About half an hour into her Prime Video comedy special Corsets and Clown Suits, Alex Borstein tells us exactly how to watch it. Standing in front of a live audience, wearing a glittery checkerboard skirt and shoes with red pom poms on the toes, she goes off on a barely coherent tangent about the reason the word “divorcee” has two Es at the end. Catching herself, she shrugs and says, “I don’t know. I just made that up. You know, I’m making all of this up.” Then she takes a beat and laughs, “But your tickets were free, so who gives a sh*t?”
It’s a great button on a bit that almost goes off the rails. When she revels in her own flaws, Borstein invites viewers to see her less as the Emmy-winning star of The Marvelous Mrs. Maisel and Family Guy and more as a live-wire friend who jumped on stage to get some things off her chest. By announcing her refusal to be polished, she makes it easier to embrace the anarchic free association of her set. Flanked by a pair of musicians, a sign language interpreter, and occasionally a burlesque dancer, she talks about her recent divorce and her general frustration with the way women are expected to behave. She makes crude jokes that are sometimes directed at her parents, sitting just a few feet away. She sings covers of David Bowie and Ricky Martin tunes, and she belts out original numbers, including one gleefully inappropriate ditty about Hitler’s maid. It’s an enthusiastic, chaotic jumble. The messiness is part of the fun.
The deeper gag is that even this messiness is purposeful. Shows do not have this many lighting cues (not to mention on-stage snowfall during a Christmas number) unless they’ve been carefully planned. And director Scott Ellis has been nominated for nine Tony Awards, which just emphasizes that everything on screen was crafted by professionals. In fact, Borstein’s so-called “mistakes” are shrewdly calibrated to create a rhythm in her storytelling. They usually interrupt an uncomfortable observation about the need to control how we’re perceived. It’s a theme she returns to over and over, whether she’s talking about her own self-image problems or the horrors of being a woman trying to date. Just as she touches on this heavy concept, she uses an awkward interlude to skitter away from it.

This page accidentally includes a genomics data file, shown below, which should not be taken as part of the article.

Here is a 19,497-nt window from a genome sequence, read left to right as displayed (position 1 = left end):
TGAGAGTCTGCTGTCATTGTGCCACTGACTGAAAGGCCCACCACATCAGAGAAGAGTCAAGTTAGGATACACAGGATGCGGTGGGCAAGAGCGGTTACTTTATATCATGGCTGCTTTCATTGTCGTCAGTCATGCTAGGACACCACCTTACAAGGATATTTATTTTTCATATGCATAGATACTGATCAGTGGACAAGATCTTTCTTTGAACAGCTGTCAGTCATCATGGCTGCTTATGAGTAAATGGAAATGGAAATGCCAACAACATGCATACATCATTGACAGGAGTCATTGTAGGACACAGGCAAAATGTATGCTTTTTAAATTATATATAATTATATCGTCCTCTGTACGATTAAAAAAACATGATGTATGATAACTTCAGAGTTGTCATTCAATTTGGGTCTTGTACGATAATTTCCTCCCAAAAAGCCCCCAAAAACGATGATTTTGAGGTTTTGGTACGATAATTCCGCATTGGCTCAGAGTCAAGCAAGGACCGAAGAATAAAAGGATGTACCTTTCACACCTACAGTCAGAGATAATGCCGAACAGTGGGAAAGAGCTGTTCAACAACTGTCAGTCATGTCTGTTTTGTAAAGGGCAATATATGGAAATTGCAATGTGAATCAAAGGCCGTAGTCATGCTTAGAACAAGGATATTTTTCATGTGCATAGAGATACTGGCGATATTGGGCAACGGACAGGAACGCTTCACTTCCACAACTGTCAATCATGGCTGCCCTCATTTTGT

This doesn’t always work, particularly when she sings a medley of existing pop songs. Though Borstein has a charming singing voice, her rendition of Nena’s “99 Luftballons” doesn’t add anything to her arguments. She also falls back on a couple of bits so many times that they lose their sting. The first time she gets exasperated when one of her band members challenges her arguments, it plays like a cheeky reminder that even her collaborators are trying to control how she comes across. The third time, it’s a predictable trope.
On the whole, however, the approach is effective. There’s a compelling tension in watching Borstein’s act break down, because it suggests that even in a show about resisting the fear of how other people see her, she can’t help acknowledging how she must seem to her audience. That’s even apparent in her glammed-up clown outfit, which she wears for the entire show. Sometimes, it seems like a visual representation of the box people put her in, and sometimes it seems like a signal that her bawdy hijinks have set her free. Both interpretations are valid.
But even though these big ideas are present, Corsets and Clown Suits isn’t an academic treatise disguised as a comedy show. It’s entirely possible just to sit back and laugh as Borstein says shocking things in a clever way or rewrites the title song from the musical Hamilton to be about the actress Linda Hamilton. And if we end up practicing some of the dirty sign language she so helpfully elicits from her interpreter, then she’s already made her point about how much fun it can be to stop worrying what other people think about us.
Alex Borstein: Corsets and Clown Suits premieres April 18 on Prime Video.
Mark Blankenship has been writing about arts and culture for twenty years, with bylines in The New York Times, Variety, Vulture, Fortune, and many others. You can hear him on the pop music podcast Mark and Sarah Talk About Songs.